11. Tom Hermans says:

    While I’m not a fan of Flash, and advocating open standards for the web since longtime, I think that creating a machine that doesn’t give users full access to all available web content while it should serve exactly that purpose (among others, but it should be a tool for content consuming) is a BIG failure.

    This has nothing to do with proprietary software, but all with marketing tactics.. and the user is left behind..

    And since Flash is practically the default tool to display rich media on the web, this leaves lots and lots of people behind.

  12. Andrew Morton says:

    @Chris

    I actually read very few comments about regular users that would like to have Flash on iPhone, I read many more against having it. By now everybody on this planet should know that Mobile Safari and iPhone/iPod Touch do not have Flash, so can you explain why these regular users still buy truckloads of these devices and ignore the ones provided by the over 50 partners of the so called Open Screen Project?

    A word on the usage of “Open” by Adobe. It is nothing more than a marketing and PR exercise with little substance because:

    1) While SWF may be considered a de-facto standard, certainly is not Open. A standard is open when a certified standard body can actually make changes to it, with SWF only Adobe can make changes. SWF instead is *documented* (and not that clearly) which is completely different from being *open*

    2) Open screen. Complete abuse of the word just to distort its original meaning. Nothing is actually open, companies joining that project can ship Flash Player on their own devices, why this should be so special? Of course by adding the “magical” word Adobe gets in headlines, so…

    3) Tamarin. Sure, interesting piece of technology, got completely ignored by the open source community because other JavaScript VM (like the one in Mobile Safari for example) can match it in terms of performance and capabilities. And why anybody would be interested in a VM that can executed byte codes from ActionScript (a language used only by the Flash Player) is beyond my understand and evidently of many others….

  13. Andrew Morton says:

    @Stefan Richter

    No I don’t have a web site, you know, not because I bought a copy of Adobe CS4 that I feel the need to start my own blog and whatever like everybody else seem forced to do.

    By the way, your web site triggers the load of 4 instances of Flash Player just to display the same number of banner adverts; that’s probably one of the reasons people are happy by not having Flash Player on Apple mobile devices.

    Of course your “Fridge Magnet Writer” of over 11 MB runs great on iPhone; coding it in Javascript or even native would have been just a few Kb, but why not make full use of the whole hardware including the 3D chip just because you can, right?. Do you still sell the license for local enterprise usage at 600$ a pop?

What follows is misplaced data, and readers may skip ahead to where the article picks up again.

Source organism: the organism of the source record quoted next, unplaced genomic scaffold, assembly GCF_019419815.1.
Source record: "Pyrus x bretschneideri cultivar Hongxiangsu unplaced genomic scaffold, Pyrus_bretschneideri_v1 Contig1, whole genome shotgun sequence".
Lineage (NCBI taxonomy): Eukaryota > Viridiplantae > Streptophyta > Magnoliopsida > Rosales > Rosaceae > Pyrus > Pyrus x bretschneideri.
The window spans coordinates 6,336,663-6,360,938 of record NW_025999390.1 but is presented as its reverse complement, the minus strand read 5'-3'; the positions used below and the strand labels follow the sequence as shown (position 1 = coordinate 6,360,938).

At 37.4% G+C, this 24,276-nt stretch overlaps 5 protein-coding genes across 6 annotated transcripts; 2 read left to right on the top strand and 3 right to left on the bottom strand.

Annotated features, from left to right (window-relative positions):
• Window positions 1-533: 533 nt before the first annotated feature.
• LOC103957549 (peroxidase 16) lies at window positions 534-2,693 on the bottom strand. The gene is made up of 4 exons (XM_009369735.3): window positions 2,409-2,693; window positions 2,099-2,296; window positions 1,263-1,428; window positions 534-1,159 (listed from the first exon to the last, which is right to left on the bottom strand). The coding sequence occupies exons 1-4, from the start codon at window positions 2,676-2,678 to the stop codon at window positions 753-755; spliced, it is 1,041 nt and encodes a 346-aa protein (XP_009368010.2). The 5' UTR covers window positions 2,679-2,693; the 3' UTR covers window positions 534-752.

14. Peter says:

    @Andrew Morton

    1. certainly Adobe has governance over SWF, I’ll give you that one – you can however freely use the SWF standard, extend it and create your own SWF playback mechanism, not exactly closed and proprietary.

    2. OSP is in part a marketing effort but has real consequences, by aligning these partners (from chip manufacturers to content providers) its a lot easier to get the Flash Player on these devices.

    3. you’re missing the point there, its an ECMAScript virtual machine and AFAIK still on the roadmap to be integrated for Firefox

    Surely you don’t think the average end user knows about different web formats and what gets supported by what mobile browser? “Can I browse on the Internet” is their question and what the definition of “the Internet” is varies from person to person.

    I can’t get my head around the wild opposition of some against allowing Adobe to develop a plug-in that users could choose to install if they so wish.

  15. lol Andrew, are you furthering your argument by slandering the fact that I run SWF banners on my site? Yeah that’s highly unusual. And I sell things from my site too. Ground braking stuff mate. Whatever next? Maybe you’ve spotted a typo you’d like to point out?

  16. Andrew Morton says:

    @Peter

    1. Sure, in the very same way I can extend ASCII to include Klingon alphabet or define bytes that are 13 bits wide. If the SWf can be extended but the player can’t because is closed, what’s the point? Sure I can develop my own player but then I can develop even my own data file format. I’m not interested in Flash becoming open source or what else, but let’s stop adding the adjective “open” to SWF or Flash Player, because they are not.